That’s a lot of green (traditionally, green is good). Overall, the Bucks, minus Giannis, are shooting at a 44.2% clip this season. Following a pass from Giannis, that percentage ups to 47.6%. This isn’t an exact science, of course, but it offers a little more context to how efficient his passes are at setting up buckets.
Now that we’ve added passing efficiency to the versatile Greek arsenal, it’s about that time in the piece where we note the player’s shortcomings. And despite the seeming invulnerability painted in the above picture, there are shortcomings. In the first table, we established that Giannis is among the NBA’s top-20 in per game rates for points, rebounds, assists, steals, and blocks this season, but he also ranks highly in turnovers (3.4 TOV/G, 6th in NBA) and personal fouls (3.8 PF/G, 2nd in NBA). Neither of these should come as much of a surprise, as young players typically find these areas one of the more difficult challenges to overcome as they try to transition to the speed and physicality of the NBA, and/or try to find comfort in their own bodies. Nor does he necessarily need to focus on bringing these numbers down, per se.
The top five names in turnovers per game this year read like an All-NBA Team of skill and #Process: Russell Westbrook, James Harden, John Wall, LeBron James, Joel Embiid. The kicker there is that the top four also happen to be the top four in terms of assists per game this season, giving them each assist-to-turnover ratios above 2.0, while Giannis sits at 1.79. Another step up in his passing skills could help his offensive efficiency, at least in this measure, just as effectively as a slash in his turnover rate. As far as fouls go, only the aggravated DeMarcus Cousins sits above Giannis on a per-game basis, which shows if nothing else that one can still be a star even if they’re in foul trouble a bit too often. Furthermore, fouls are a fickle stat that come with the territory when you’re a prolific shot blocker and pickpocket. As long as he’s not fouling out at an alarming rate, it’s nothing to lose sleep over.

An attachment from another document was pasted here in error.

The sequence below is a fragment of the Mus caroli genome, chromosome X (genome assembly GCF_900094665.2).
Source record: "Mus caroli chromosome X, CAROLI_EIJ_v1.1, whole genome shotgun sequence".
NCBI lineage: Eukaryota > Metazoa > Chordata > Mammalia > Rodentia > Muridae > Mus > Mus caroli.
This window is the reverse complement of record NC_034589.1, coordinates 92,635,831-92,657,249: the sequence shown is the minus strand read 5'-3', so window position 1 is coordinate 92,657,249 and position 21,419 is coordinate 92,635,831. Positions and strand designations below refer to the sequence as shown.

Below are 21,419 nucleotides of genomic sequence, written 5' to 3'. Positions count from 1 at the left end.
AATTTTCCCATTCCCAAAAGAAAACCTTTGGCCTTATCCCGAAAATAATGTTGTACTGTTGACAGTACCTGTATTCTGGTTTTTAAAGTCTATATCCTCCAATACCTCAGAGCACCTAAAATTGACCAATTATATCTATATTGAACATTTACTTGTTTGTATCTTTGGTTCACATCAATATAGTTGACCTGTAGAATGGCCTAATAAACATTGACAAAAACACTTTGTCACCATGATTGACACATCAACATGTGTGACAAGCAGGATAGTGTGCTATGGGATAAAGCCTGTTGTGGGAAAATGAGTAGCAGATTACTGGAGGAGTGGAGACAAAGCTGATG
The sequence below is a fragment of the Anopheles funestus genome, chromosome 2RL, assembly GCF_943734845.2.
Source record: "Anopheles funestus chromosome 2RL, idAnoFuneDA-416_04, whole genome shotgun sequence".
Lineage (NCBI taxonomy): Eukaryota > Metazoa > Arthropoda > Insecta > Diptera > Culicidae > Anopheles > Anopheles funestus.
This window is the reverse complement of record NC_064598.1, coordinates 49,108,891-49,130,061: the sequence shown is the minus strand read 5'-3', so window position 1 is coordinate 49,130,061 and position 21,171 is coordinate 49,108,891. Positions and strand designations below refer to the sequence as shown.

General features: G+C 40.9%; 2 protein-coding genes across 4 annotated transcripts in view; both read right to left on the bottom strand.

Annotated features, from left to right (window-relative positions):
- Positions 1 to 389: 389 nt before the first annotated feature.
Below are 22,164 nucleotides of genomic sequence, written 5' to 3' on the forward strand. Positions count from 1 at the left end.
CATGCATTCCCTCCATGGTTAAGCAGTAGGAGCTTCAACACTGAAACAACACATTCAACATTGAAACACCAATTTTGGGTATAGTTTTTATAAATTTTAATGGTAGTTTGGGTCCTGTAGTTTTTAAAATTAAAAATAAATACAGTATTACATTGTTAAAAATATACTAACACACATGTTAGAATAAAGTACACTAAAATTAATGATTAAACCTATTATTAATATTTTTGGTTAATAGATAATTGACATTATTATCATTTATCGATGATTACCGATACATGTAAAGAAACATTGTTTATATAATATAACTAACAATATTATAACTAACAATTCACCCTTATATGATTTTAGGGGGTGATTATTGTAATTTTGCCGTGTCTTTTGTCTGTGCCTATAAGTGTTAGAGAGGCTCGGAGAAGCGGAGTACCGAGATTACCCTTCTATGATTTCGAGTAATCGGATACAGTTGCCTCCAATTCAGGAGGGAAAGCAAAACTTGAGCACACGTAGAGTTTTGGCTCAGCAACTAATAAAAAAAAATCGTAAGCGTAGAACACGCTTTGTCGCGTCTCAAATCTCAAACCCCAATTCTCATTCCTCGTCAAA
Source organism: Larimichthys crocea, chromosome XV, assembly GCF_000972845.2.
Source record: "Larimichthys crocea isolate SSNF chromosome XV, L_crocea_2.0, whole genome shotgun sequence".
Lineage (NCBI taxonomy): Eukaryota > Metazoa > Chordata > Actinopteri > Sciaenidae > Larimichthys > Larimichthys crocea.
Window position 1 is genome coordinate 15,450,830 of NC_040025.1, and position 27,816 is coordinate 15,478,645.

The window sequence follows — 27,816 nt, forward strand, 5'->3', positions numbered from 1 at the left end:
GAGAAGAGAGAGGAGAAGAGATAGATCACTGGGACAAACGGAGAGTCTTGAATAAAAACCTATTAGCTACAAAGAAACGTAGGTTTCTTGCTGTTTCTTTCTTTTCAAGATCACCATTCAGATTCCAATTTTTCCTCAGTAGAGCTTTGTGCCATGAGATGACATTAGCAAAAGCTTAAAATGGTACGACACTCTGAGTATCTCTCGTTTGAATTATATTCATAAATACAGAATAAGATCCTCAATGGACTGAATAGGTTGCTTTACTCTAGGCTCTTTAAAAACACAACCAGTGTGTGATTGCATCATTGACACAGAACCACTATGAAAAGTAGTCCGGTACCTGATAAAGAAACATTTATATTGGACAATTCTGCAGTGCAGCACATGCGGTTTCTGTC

The final piece of the offensive puzzle is to look at shooting; Giannis may be scoring 22 per game, but just how efficient is he at putting the ball in the hoop? For that, we turn to Effective Field Goal Percentage (eFG%), which adjusts shooting percentages to account for the fact that threes are worth more points. Giannis has shown marked improvement in eFG% each year, culminating in an impressive 54.4% percentage so far this season. To put that into perspective, I plotted each player averaging over 15 shots per game on the below graph by their eFG%.